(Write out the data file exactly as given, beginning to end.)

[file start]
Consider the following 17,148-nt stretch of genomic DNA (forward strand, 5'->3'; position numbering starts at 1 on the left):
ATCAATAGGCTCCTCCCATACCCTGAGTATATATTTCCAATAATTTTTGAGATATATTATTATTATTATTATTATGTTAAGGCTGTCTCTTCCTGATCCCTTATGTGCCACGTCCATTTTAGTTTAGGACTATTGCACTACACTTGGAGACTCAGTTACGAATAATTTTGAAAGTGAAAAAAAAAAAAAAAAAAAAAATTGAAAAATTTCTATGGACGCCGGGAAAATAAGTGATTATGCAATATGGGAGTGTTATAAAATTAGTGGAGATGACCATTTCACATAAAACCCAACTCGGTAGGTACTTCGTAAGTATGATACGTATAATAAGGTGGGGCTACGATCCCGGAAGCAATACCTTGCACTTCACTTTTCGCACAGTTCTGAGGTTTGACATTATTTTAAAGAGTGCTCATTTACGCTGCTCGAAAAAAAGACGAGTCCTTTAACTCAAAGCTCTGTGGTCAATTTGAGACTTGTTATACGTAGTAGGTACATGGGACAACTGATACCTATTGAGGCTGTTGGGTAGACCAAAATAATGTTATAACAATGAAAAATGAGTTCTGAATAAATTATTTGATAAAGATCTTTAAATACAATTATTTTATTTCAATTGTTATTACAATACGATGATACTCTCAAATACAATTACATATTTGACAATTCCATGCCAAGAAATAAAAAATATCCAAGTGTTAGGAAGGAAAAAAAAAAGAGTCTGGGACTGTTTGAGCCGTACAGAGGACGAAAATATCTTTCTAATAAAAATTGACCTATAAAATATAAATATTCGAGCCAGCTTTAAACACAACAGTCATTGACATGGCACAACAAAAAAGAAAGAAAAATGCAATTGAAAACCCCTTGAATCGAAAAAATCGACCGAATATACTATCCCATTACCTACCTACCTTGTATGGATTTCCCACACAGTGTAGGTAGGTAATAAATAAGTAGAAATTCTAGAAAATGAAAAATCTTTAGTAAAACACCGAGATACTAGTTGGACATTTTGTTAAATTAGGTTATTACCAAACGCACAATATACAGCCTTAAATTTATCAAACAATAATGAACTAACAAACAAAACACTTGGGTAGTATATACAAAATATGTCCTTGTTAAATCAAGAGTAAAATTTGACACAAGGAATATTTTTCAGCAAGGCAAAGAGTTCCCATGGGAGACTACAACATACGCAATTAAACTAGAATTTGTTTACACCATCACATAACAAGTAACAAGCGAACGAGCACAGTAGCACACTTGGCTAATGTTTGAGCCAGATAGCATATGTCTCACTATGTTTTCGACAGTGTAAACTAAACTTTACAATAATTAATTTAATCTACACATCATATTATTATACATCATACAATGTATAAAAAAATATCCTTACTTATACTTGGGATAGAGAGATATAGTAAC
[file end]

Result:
Consider the following 17,148-nt stretch of genomic DNA (forward strand, 5'->3'; position numbering starts at 1 on the left):
ATCAATAGGCTCCTCCCATACCCTGAGTATATATTTCCAATAATTTTTGAGATATATTATTATTATTATTATTATGTTAAGGCTGTCTCTTCCTGATCCCTTATGTGCCACGTCCATTTTAGTTTAGGACTATTGCACTACACTTGGAGACTCAGTTACGAATAATTTTGAAAGTGAAAAAAAAAAAAAAAAAAAAAATTGAAAAATTTCTATGGACGCCGGGAAAATAAGTGATTATGCAATATGGGAGTGTTATAAAATTAGTGGAGATGACCATTTCACATAAAACCCAACTCGGTAGGTACTTCGTAAGTATGATACGTATAATAAGGTGGGGCTACGATCCCGGAAGCAATACCTTGCACTTCACTTTTCGCACAGTTCTGAGGTTTGACATTATTTTAAAGAGTGCTCATTTACGCTGCTCGAAAAAAAGACGAGTCCTTTAACTCAAAGCTCTGTGGTCAATTTGAGACTTGTTATACGTAGTAGGTACATGGGACAACTGATACCTATTGAGGCTGTTGGGTAGACCAAAATAATGTTATAACAATGAAAAATGAGTTCTGAATAAATTATTTGATAAAGATCTTTAAATACAATTATTTTATTTCAATTGTTATTACAATACGATGATACTCTCAAATACAATTACATATTTGACAATTCCATGCCAAGAAATAAAAAATATCCAAGTGTTAGGAAGGAAAAAAAAAAGAGTCTGGGACTGTTTGAGCCGTACAGAGGACGAAAATATCTTTCTAATAAAAATTGACCTATAAAATATAAATATTCGAGCCAGCTTTAAACACAACAGTCATTGACATGGCACAACAAAAAAGAAAGAAAAATGCAATTGAAAACCCCTTGAATCGAAAAAATCGACCGAATATACTATCCCATTACCTACCTACCTTGTATGGATTTCCCACACAGTGTAGGTAGGTAATAAATAAGTAGAAATTCTAGAAAATGAAAAATCTTTAGTAAAACACCGAGATACTAGTTGGACATTTTGTTAAATTAGGTTATTACCAAACGCACAATATACAGCCTTAAATTTATCAAACAATAATGAACTAACAAACAAAACACTTGGGTAGTATATACAAAATATGTCCTTGTTAAATCAAGAGTAAAATTTGACACAAGGAATATTTTTCAGCAAGGCAAAGAGTTCCCATGGGAGACTACAACATACGCAATTAAACTAGAATTTGTTTACACCATCACATAACAAGTAACAAGCGAACGAGCACAGTAGCACACTTGGCTAATGTTTGAGCCAGATAGCATATGTCTCACTATGTTTTCGACAGTGTAAACTAAACTTTACAATAATTAATTTAATCTACACATCATATTATTATACATCATACAATGTATAAAAAAATATCCTTACTTATACTTGGGATAGAGAGATATAGTAAC